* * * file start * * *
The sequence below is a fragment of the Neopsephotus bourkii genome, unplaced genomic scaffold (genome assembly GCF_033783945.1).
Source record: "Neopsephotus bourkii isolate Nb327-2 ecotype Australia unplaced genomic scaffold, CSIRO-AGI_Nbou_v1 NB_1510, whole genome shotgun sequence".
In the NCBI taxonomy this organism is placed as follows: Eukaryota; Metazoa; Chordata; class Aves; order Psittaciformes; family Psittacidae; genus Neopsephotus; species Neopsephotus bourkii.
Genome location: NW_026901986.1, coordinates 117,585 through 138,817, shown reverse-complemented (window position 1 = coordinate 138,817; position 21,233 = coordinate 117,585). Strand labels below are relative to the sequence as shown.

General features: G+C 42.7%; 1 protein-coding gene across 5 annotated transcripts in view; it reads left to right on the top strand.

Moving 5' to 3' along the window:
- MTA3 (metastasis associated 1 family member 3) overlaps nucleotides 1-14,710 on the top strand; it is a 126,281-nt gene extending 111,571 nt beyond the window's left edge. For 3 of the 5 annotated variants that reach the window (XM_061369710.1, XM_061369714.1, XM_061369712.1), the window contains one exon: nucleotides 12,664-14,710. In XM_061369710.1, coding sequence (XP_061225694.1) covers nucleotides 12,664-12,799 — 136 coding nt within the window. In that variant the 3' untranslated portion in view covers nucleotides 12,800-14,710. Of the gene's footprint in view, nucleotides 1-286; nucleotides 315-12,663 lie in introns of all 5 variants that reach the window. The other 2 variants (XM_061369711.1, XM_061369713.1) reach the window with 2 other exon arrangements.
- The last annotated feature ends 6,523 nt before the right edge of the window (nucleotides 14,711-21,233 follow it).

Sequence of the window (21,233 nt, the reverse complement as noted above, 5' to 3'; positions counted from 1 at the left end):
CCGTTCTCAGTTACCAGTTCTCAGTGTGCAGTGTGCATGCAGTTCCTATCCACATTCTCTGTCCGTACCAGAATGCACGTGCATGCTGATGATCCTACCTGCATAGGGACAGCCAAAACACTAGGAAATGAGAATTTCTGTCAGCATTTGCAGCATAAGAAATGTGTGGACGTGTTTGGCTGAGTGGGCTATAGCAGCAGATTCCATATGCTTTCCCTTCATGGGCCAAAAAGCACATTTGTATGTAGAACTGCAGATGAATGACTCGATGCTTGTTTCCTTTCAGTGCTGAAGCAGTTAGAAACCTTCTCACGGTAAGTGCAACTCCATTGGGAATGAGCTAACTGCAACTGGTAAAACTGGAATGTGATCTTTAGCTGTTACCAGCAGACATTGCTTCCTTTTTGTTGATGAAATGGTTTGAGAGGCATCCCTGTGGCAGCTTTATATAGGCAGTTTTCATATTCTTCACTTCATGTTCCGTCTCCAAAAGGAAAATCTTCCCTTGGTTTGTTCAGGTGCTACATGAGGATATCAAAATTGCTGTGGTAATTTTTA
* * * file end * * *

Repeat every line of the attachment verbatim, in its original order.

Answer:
The sequence below is a fragment of the Neopsephotus bourkii genome, unplaced genomic scaffold (genome assembly GCF_033783945.1).
Source record: "Neopsephotus bourkii isolate Nb327-2 ecotype Australia unplaced genomic scaffold, CSIRO-AGI_Nbou_v1 NB_1510, whole genome shotgun sequence".
In the NCBI taxonomy this organism is placed as follows: Eukaryota; Metazoa; Chordata; class Aves; order Psittaciformes; family Psittacidae; genus Neopsephotus; species Neopsephotus bourkii.
Genome location: NW_026901986.1, coordinates 117,585 through 138,817, shown reverse-complemented (window position 1 = coordinate 138,817; position 21,233 = coordinate 117,585). Strand labels below are relative to the sequence as shown.

General features: G+C 42.7%; 1 protein-coding gene across 5 annotated transcripts in view; it reads left to right on the top strand.

Moving 5' to 3' along the window:
- MTA3 (metastasis associated 1 family member 3) overlaps nucleotides 1-14,710 on the top strand; it is a 126,281-nt gene extending 111,571 nt beyond the window's left edge. For 3 of the 5 annotated variants that reach the window (XM_061369710.1, XM_061369714.1, XM_061369712.1), the window contains one exon: nucleotides 12,664-14,710. In XM_061369710.1, coding sequence (XP_061225694.1) covers nucleotides 12,664-12,799 — 136 coding nt within the window. In that variant the 3' untranslated portion in view covers nucleotides 12,800-14,710. Of the gene's footprint in view, nucleotides 1-286; nucleotides 315-12,663 lie in introns of all 5 variants that reach the window. The other 2 variants (XM_061369711.1, XM_061369713.1) reach the window with 2 other exon arrangements.
- The last annotated feature ends 6,523 nt before the right edge of the window (nucleotides 14,711-21,233 follow it).

Sequence of the window (21,233 nt, the reverse complement as noted above, 5' to 3'; positions counted from 1 at the left end):
CCGTTCTCAGTTACCAGTTCTCAGTGTGCAGTGTGCATGCAGTTCCTATCCACATTCTCTGTCCGTACCAGAATGCACGTGCATGCTGATGATCCTACCTGCATAGGGACAGCCAAAACACTAGGAAATGAGAATTTCTGTCAGCATTTGCAGCATAAGAAATGTGTGGACGTGTTTGGCTGAGTGGGCTATAGCAGCAGATTCCATATGCTTTCCCTTCATGGGCCAAAAAGCACATTTGTATGTAGAACTGCAGATGAATGACTCGATGCTTGTTTCCTTTCAGTGCTGAAGCAGTTAGAAACCTTCTCACGGTAAGTGCAACTCCATTGGGAATGAGCTAACTGCAACTGGTAAAACTGGAATGTGATCTTTAGCTGTTACCAGCAGACATTGCTTCCTTTTTGTTGATGAAATGGTTTGAGAGGCATCCCTGTGGCAGCTTTATATAGGCAGTTTTCATATTCTTCACTTCATGTTCCGTCTCCAAAAGGAAAATCTTCCCTTGGTTTGTTCAGGTGCTACATGAGGATATCAAAATTGCTGTGGTAATTTTTA